Bristol is an ancient city which has grown by swallowing up many old settlements in its environs and so I am hoping that even the suburban sections in my neck of the woods (of which there are a lot) will guide us down unnoticed paths and historic rights of way to unknown green spaces which I may have passed countless times without even realising they were there. And then there’s the other side of the city and the places I know vaguely and by name only and finally – because it promises to be the most beautiful part – there are the rural villages to the south. Treading the ground, beating the bounds, invites a very particular knowledge of a space and I am looking forward to learning my place as we circle our city.

So, instead of setting off yesterday, I stayed home in the warm but was transported to the great outdoors by Ursula Martin’s wonderfully written blog, which I have just discovered (http://www.onewomanwalkswales.com/blog). She has a lovely engaging style and I am so enjoying her journeying. And I so enjoy the journeying of many other talented bloggers so my aim for these snow days is to work out how to set up a blogroll to highlight these great writers too.  Watch this space.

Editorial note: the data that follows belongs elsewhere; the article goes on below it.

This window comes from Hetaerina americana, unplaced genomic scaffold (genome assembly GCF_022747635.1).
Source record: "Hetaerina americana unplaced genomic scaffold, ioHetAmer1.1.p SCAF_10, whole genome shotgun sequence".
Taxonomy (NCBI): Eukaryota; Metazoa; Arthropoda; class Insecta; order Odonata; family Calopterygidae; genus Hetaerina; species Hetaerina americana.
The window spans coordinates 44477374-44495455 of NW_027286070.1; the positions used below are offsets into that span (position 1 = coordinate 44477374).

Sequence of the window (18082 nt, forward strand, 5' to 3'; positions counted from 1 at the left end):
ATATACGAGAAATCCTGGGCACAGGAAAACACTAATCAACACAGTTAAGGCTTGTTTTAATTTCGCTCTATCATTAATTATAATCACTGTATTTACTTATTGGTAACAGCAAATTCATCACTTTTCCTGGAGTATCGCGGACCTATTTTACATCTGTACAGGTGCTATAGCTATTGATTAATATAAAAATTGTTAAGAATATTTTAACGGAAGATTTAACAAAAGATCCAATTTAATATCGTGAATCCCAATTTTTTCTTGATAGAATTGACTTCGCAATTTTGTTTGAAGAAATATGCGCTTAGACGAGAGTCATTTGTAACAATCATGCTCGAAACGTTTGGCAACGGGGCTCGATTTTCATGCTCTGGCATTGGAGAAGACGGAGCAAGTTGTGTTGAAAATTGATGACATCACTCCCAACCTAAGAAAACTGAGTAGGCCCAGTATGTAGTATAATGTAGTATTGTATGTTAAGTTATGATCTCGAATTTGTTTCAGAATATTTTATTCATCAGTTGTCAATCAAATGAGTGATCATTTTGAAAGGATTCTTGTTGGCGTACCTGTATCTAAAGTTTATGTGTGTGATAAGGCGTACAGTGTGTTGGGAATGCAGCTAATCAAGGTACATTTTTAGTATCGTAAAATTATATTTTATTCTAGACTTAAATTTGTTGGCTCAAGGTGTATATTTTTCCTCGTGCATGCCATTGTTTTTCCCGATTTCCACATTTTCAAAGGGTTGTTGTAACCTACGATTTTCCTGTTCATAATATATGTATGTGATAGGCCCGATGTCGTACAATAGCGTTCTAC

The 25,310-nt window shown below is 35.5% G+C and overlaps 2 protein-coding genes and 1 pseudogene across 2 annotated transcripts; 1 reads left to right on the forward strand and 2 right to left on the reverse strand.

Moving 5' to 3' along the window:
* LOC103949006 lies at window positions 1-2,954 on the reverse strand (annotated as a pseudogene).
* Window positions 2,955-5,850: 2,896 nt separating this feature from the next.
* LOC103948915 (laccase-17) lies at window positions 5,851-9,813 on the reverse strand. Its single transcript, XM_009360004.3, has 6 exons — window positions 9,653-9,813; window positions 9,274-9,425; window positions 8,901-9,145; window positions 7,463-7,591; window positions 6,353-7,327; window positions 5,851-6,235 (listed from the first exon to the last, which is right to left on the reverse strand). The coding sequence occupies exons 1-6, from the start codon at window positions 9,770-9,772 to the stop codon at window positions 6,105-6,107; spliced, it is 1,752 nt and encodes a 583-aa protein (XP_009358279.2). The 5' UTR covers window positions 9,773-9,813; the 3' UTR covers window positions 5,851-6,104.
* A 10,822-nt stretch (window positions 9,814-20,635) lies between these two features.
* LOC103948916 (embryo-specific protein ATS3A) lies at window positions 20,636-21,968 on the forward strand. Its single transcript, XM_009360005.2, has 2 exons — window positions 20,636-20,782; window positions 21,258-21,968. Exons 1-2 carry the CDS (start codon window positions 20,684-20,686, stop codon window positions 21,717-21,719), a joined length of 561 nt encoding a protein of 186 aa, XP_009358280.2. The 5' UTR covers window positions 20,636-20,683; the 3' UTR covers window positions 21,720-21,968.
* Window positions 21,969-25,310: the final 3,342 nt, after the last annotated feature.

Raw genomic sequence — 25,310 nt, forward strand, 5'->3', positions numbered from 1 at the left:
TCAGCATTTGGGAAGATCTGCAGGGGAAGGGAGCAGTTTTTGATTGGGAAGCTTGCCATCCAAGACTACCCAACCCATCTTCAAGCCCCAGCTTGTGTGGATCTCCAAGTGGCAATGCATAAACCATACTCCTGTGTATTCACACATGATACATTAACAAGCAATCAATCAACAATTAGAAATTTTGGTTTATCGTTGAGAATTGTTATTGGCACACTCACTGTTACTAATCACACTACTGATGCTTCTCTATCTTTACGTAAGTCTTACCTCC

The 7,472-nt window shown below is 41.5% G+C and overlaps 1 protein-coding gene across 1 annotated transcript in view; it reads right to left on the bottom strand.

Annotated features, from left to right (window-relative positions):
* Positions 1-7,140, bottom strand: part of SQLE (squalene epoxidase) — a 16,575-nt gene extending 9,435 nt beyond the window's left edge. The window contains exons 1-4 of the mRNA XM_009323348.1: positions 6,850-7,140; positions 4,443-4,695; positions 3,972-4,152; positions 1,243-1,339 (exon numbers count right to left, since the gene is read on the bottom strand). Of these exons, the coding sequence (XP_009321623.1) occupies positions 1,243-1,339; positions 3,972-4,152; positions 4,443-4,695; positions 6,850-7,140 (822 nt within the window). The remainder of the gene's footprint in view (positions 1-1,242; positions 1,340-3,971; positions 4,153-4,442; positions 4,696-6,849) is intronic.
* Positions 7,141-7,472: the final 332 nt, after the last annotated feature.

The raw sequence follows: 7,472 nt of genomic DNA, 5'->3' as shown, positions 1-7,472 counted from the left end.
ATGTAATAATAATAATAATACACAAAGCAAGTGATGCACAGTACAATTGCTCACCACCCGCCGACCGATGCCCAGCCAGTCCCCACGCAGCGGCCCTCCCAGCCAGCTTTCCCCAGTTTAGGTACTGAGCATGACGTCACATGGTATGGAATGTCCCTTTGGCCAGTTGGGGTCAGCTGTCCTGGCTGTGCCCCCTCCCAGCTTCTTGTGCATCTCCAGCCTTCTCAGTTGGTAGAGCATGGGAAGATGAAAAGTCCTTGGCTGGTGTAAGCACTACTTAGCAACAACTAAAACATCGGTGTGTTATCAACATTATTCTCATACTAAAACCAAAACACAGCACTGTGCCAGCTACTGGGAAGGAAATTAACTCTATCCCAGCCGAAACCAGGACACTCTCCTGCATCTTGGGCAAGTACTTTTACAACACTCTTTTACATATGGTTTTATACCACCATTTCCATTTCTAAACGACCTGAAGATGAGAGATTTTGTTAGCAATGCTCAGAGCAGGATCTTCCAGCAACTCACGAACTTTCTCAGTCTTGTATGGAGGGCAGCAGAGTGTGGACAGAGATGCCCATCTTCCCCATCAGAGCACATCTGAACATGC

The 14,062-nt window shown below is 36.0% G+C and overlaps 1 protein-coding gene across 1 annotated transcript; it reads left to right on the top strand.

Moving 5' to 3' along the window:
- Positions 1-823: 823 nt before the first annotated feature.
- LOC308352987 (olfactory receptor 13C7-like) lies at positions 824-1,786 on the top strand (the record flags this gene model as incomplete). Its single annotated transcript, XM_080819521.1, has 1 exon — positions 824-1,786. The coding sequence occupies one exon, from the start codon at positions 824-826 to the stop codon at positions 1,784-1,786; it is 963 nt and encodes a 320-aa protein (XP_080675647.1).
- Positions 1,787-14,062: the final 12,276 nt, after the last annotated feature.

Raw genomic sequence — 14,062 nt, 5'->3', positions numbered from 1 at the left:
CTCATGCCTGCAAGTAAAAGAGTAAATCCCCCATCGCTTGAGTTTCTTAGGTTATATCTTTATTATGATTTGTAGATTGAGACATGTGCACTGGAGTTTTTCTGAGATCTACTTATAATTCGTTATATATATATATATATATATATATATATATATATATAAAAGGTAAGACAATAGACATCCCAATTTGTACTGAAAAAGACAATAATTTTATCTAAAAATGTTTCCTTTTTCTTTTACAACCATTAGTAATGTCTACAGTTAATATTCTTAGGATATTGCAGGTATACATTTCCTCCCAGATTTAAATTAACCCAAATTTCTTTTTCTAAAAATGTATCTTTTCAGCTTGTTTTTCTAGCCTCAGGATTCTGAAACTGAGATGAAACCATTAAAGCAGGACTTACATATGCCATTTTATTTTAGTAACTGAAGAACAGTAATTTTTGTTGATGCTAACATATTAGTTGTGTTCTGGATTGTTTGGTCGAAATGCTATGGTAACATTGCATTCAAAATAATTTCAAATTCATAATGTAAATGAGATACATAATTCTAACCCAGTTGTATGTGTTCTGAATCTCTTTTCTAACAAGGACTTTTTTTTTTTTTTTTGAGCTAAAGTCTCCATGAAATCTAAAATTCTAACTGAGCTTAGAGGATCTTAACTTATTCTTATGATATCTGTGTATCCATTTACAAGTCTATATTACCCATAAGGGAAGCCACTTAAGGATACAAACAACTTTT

March, march, swing you along

 

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Votes for women. Long delays

Getting a bit late in the day to write about this one (although I’m not quite as far behind the curve as the woman in the crowd who asked why they couldn’t have done it in the summer when it wasn’t so cold), but I joined the Bristol Women’s Voice lantern parade to celebrate suffrage. The date was 6 February 2018, 100 years to the day after the passing of the Representation of the People Act which first gave the vote to (certain) women.IMG_4209 (2)

 

I don’t have much form when it comes to parades and marches but even so this one must stand out as being both rather ad hoc and orderly at the same time. Ad hoc because – obviously – the organisers had never run one before and had had no idea of how many women would turn up. In fact I don’t think I saw a single person with clipboard, megaphone or anything else which might have signified their being in charge; orderly because everyone was in great spirits and many, I suspect, like me just wanted to be there to mark the occasion and not to make any larger point.

Also it was snowing.